However, a draft of the meeting’s final statement still included the demand Assad leave office at the start of any transition, Saudi-owned Al Arabiya television reported.

Saudi Foreign Minister Adel al-Jubeir (C) poses for a group photo during a Syrian opposition meeting in Riyadh, Saudi Arabia, November 22, 2017. REUTERS/Faisal Al Nasser

Having helped Assad’s government reach the cusp of victory, Putin now appears to be playing the leading role in international efforts to end the war on Assad’s terms.

In addition to hosting Assad, Rouhani and Erdogan, the Russian leader has also phoned U.S. President Donald Trump and Saudi King Salman in the past 24 hours.

Iran has long supported Assad.

Saudi Arabia, Iran’s arch rival in the Middle East and long a backer of rebel groups in Syria and advocate of the position that Assad must leave, has been the main supporter of the HNC. But after King Salman made an historic visit to Moscow a few months ago, Riyadh appears to have come around to Russia’s dominant role in Syria.

Slideshow (6 Images)

Similarly Turkey, traditionally one of the Syrian leader’s implacable foes, has increasingly shown willingness to work with Russia to resolve the crisis.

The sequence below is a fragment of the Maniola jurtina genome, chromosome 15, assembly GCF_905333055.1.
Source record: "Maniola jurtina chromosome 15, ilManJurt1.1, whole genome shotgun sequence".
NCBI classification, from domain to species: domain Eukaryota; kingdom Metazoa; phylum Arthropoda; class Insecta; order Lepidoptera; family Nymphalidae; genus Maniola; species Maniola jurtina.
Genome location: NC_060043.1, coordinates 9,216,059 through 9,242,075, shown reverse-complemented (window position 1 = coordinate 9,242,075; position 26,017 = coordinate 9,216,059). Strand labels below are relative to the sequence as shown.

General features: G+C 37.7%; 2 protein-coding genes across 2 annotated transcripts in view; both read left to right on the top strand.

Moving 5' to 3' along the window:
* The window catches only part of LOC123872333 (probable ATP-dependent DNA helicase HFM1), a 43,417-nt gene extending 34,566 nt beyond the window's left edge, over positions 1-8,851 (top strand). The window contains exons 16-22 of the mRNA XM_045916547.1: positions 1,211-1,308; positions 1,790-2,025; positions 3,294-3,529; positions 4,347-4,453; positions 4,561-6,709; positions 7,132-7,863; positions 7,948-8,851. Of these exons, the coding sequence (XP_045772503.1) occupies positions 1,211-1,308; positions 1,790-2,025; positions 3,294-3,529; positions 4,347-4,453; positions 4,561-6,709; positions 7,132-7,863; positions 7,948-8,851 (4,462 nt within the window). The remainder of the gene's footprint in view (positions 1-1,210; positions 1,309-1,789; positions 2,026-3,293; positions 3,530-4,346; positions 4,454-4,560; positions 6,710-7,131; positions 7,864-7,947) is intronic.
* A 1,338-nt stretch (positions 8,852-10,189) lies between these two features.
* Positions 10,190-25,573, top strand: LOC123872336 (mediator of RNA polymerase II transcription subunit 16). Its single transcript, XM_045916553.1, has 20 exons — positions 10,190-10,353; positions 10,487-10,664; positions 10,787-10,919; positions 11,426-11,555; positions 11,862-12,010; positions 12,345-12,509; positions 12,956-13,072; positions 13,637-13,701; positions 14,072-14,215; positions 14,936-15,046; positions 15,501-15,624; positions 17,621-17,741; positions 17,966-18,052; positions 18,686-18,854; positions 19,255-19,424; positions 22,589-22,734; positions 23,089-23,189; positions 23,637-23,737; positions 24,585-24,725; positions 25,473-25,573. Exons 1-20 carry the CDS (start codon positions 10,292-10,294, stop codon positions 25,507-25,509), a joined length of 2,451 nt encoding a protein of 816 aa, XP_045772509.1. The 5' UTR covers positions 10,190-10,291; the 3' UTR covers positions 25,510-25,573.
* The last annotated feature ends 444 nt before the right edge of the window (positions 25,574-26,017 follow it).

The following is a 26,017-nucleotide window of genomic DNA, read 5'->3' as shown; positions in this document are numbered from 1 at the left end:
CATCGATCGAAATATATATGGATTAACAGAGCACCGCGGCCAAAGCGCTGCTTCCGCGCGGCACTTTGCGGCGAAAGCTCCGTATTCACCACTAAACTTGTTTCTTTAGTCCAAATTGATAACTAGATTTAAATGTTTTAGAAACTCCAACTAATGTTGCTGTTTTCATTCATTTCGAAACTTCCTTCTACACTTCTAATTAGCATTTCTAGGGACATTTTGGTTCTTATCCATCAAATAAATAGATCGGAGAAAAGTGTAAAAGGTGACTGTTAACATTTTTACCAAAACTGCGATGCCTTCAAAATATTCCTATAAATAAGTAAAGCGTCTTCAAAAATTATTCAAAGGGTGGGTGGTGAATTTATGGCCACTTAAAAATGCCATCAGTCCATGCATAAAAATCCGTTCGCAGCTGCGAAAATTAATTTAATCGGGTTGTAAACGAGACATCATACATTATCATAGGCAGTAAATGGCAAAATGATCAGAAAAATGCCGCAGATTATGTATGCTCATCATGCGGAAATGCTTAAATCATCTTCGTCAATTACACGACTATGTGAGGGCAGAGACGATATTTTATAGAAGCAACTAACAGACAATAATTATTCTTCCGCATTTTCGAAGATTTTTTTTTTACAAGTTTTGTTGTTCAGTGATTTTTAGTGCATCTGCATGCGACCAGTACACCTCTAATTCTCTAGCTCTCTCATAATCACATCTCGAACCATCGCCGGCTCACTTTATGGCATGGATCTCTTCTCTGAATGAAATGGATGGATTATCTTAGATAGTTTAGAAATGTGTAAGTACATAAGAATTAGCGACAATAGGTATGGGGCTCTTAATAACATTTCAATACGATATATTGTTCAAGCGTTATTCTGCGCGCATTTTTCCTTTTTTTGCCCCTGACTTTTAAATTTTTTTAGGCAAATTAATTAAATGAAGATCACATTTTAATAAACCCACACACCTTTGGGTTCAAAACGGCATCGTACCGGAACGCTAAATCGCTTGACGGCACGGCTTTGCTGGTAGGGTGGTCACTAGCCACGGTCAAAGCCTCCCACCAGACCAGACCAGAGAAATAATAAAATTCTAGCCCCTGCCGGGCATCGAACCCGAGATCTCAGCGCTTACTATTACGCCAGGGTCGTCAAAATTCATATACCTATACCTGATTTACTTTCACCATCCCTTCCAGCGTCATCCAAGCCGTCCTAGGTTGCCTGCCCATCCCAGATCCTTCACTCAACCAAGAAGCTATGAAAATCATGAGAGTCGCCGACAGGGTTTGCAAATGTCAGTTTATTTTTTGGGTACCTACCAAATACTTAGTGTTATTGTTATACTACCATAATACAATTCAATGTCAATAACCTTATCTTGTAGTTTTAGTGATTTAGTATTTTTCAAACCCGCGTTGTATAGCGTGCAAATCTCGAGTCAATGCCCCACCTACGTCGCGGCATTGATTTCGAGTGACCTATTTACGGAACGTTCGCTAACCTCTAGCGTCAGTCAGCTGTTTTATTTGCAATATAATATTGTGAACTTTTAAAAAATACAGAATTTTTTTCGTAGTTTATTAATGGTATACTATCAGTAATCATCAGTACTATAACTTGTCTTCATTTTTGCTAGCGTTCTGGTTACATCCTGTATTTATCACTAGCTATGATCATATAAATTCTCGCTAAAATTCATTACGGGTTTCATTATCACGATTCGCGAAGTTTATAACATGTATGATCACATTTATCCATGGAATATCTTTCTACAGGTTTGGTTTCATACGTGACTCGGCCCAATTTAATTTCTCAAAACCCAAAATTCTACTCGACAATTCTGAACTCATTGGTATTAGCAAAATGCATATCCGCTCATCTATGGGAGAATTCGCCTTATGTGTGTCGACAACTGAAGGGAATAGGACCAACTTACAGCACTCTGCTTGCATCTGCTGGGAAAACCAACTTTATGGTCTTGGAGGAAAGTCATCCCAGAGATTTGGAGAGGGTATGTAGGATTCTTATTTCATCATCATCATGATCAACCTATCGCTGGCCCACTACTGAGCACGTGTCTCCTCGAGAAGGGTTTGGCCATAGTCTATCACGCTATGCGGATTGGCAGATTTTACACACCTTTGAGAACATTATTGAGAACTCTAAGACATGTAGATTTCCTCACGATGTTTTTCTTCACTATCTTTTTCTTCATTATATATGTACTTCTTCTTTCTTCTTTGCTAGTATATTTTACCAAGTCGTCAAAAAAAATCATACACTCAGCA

“This summit is aimed at results. I believe critical decisions will be reached,” Turkey’s Erdogan said in Sochi before his meeting with Putin and Rouhani.

The Syrian government welcomed the final statement from the three-way Iran summit, Syrian state media said on Wednesday, quoting an official source in the Foreign Ministry. It described it as the culmination of Assad’s summit with Putin.

The other major power with troops in Syria, the United States, has so far kept its distance. Washington has been arming, training and sending special forces to assist a Kurdish group fighting against Islamic State, angering Turkey which is fighting its own Kurdish insurgency.

HARD DISCUSSIONS

Still, any final settlement that keeps Assad in power will probably require the participation of some kind of opposition delegation willing to negotiate over the demand that he go.

U.N. peace talks mediator Staffan de Mistura, host of the formal peace process in Geneva, told the opposition groups at the Riyadh meeting they needed to have the “hard discussions” necessary to reach a “common line”.

“A strong, unified team is a creative partner in Geneva and we need that, one who can actually explore more than one way to arrive to the goals that we need to have,” he said.

De Mistura will meet Russia’s defense and foreign ministers on Thursday to discuss preparations for a new round of Geneva talks, Russian news agency RIA reported.

Russia said on Tuesday that the resignation of such “radically minded” Syrian opposition figures as HNC chief Hijab would help unite the disparate opposition factions around a more “realistic” platform. [L8N1NR296]

Additional reporting by Suleiman al-Khalidi, Sarah Dadouch and Dahlia Nehme; Writing by Peter Graff; editing by John Stonestreet